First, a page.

One afternoon while everyone was taking a nap, I wandered through the backyard and went much closer to the Snake Shrine. I was always curious about going inside the shrine and taking a closer look at the stone idols but I was also scared as I had spotted cobras and other varieties there. I picked up a stone playfully and threw it inside the shrine. Ammamma had just woken up and was at the back-door closer to the shrine. She furiously asked me to get into the verandah. She told me a story about the curse of the Snake God and told me that if menstruating girls entered the snake shrine, they would never be able to bear children. The very next day the temple priest was summoned and some shudhi pooja was performed.

Years later, when I got married to a Garhwali and entered a completely different household with different rituals and traditions I had difficulty accepting them. It started off with adding a small piece of chappati in the tiffin box in addition to the three I had already packed for hubby because eating three chappatis was not considered shubh. The first monthly periods in that house was another shocker. I was told by my mother-in-law to light the pooja lamp. I refused citing my periods. She told me in their household men are not informed of such things and so I should light the lamp and pray as usual. Imagine my plight! I kept cursing myself every time I committed that ‘sin’.

Few years down the line, I had trouble conceiving and I remembered these episodes. The innocent young girl I was then, I honestly believed that I was being punished for that stone that I threw during my childhood and the many times I have lighted the lamp while I was impure. Only later did I come to know that it was nothing but a gynecological disorder which was treated.

I am now thirty-four and have access to so much information and views of so many people from around the world. I now understand that most of these rituals and traditions are baseless or their true meanings and needs have been misconstrued over the years. And the day my eldest daughter was born in February 2006, I promised myself that she’ll not go through what I have been through. I’ll empower her with all the necessary information that she needs to know. I’ll tell her that the Krishna that her mother prays daily is just an idol that helps her mom concentrate and meditate. The Krishna that her mother lights a lamp daily for only provides her some peace and sanity. He can show you the different ways because He resides within you or rather He is your own soul, but you have to choose the path for yourself. I’ll tell her that He will not punish her if she utters his name while menstruating. He’ll not punish her if she chants a mantra during those four-five days. Even Draupadi had called Krishna for help when Dushasana tried to disrobe her. It is mentioned in the religious texts that she was menstruating at that point in time. If Krishna could punish people for their sins He would have come down long back and punished sinners like the rapists of that 6-year old innocent child in Bangalore before punishing mere mortals like us for such silly matters.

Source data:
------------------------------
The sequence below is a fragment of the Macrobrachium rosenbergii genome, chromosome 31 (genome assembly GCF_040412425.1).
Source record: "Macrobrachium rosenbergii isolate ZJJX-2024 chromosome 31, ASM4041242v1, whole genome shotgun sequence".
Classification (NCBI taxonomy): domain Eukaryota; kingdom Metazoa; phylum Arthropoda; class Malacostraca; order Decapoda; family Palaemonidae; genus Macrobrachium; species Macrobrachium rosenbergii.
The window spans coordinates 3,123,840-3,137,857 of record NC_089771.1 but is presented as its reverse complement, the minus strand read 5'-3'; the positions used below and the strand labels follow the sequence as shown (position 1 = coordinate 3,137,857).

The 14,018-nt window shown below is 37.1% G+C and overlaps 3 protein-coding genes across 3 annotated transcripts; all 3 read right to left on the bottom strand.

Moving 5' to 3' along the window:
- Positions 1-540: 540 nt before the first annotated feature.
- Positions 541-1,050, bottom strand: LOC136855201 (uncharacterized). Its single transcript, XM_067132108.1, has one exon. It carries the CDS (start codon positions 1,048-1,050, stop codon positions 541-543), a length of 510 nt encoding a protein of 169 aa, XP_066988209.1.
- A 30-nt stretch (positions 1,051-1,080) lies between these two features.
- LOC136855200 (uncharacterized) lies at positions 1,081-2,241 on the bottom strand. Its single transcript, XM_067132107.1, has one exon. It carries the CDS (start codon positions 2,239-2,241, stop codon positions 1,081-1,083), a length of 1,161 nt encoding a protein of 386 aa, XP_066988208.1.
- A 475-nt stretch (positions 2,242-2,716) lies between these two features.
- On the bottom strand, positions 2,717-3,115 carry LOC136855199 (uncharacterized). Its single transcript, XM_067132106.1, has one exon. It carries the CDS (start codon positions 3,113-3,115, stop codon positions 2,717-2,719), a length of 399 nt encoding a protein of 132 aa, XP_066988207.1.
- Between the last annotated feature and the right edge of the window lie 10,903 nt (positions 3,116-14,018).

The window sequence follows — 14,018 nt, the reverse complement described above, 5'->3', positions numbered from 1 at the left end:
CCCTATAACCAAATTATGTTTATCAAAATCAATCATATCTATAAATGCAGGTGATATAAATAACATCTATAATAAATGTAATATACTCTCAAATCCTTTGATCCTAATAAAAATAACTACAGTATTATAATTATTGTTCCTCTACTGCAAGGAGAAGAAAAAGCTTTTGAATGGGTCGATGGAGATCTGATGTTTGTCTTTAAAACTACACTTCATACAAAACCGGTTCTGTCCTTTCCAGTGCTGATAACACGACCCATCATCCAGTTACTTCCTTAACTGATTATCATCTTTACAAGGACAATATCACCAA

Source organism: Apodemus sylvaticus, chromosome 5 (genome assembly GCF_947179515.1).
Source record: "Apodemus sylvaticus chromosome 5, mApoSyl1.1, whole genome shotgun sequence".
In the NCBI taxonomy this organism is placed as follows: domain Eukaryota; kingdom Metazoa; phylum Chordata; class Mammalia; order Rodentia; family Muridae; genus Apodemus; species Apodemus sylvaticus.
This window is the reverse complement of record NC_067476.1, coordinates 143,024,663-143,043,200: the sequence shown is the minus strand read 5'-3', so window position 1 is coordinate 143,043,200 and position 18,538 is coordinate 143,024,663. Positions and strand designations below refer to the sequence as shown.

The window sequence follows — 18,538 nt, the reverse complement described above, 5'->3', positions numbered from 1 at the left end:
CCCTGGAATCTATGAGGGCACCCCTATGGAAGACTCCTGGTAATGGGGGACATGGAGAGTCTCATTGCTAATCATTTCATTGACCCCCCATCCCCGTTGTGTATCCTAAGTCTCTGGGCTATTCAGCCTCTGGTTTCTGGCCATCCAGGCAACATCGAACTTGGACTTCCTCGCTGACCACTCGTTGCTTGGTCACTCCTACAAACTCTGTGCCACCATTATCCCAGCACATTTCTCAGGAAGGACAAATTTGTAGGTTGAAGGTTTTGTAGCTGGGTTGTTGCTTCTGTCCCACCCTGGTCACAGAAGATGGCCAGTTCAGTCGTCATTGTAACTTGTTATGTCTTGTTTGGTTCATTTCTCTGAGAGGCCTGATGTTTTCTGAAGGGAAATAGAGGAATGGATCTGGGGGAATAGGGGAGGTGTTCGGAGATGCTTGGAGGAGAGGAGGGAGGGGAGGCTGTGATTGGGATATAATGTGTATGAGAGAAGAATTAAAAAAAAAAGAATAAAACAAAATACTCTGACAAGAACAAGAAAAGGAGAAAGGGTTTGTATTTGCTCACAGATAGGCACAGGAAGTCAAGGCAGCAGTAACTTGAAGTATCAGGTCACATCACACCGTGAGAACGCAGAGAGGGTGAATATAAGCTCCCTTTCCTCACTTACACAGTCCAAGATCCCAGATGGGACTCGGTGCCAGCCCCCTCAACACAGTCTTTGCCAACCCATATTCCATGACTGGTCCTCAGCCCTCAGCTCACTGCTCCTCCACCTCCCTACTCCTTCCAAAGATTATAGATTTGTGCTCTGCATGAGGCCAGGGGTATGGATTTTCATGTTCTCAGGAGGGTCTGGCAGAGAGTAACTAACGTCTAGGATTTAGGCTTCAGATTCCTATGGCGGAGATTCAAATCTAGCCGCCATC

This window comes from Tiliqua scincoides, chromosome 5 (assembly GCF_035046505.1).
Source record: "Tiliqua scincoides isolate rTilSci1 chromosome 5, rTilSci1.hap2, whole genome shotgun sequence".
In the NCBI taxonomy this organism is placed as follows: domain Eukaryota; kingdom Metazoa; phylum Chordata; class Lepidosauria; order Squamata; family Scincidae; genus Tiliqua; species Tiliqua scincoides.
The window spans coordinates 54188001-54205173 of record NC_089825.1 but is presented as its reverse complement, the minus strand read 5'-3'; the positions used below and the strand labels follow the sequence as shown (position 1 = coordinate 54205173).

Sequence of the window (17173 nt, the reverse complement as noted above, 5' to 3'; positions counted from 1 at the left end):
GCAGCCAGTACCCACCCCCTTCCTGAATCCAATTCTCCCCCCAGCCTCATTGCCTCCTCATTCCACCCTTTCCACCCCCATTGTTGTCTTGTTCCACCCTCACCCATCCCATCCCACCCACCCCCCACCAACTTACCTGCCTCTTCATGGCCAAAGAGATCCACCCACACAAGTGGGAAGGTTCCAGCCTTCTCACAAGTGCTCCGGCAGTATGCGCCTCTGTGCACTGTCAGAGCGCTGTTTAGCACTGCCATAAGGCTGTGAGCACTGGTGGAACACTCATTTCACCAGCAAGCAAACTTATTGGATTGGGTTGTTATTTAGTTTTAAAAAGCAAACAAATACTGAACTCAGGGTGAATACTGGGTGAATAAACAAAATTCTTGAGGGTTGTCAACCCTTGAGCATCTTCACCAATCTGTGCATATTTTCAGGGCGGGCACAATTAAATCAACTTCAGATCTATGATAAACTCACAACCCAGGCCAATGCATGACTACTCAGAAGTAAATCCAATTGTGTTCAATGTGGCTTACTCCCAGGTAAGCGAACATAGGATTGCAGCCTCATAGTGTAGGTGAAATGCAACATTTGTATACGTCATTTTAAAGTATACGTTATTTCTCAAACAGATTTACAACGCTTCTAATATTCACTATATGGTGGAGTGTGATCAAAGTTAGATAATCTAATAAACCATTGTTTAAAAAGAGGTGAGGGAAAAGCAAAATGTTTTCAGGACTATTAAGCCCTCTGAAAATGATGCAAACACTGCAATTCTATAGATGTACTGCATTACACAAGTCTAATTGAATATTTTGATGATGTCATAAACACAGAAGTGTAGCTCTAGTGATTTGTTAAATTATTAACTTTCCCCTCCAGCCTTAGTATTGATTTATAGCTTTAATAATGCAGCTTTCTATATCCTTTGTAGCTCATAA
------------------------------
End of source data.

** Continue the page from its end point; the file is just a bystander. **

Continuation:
I do pray. I do chant my mantras before sleeping. All this for my peace. Honestly I do not visit a temple during those days. Not because I’m scared of His punishment, but because I’m not interested in becoming an issue for the believers. My relationship with God is purely mine. It is not bound by any ritual or tradition or visit to a temple. My temple is my home.

And menses or periods is nothing but a biological occurrence, nature’s way of helping your body mature and be ready for reproduction. In short, it simply means you’re healthy.

A big thanks to Gayatri Aptekar for helping me pour out all of this after reading her honest post, I pray, do you?

And Sakshi Nanda, thanks for that nudge.


Linking this post to Project 365‘s prompt today:

Flip flop: Think of a topic or issue about which you’ve switched your
opinion. Why the change?”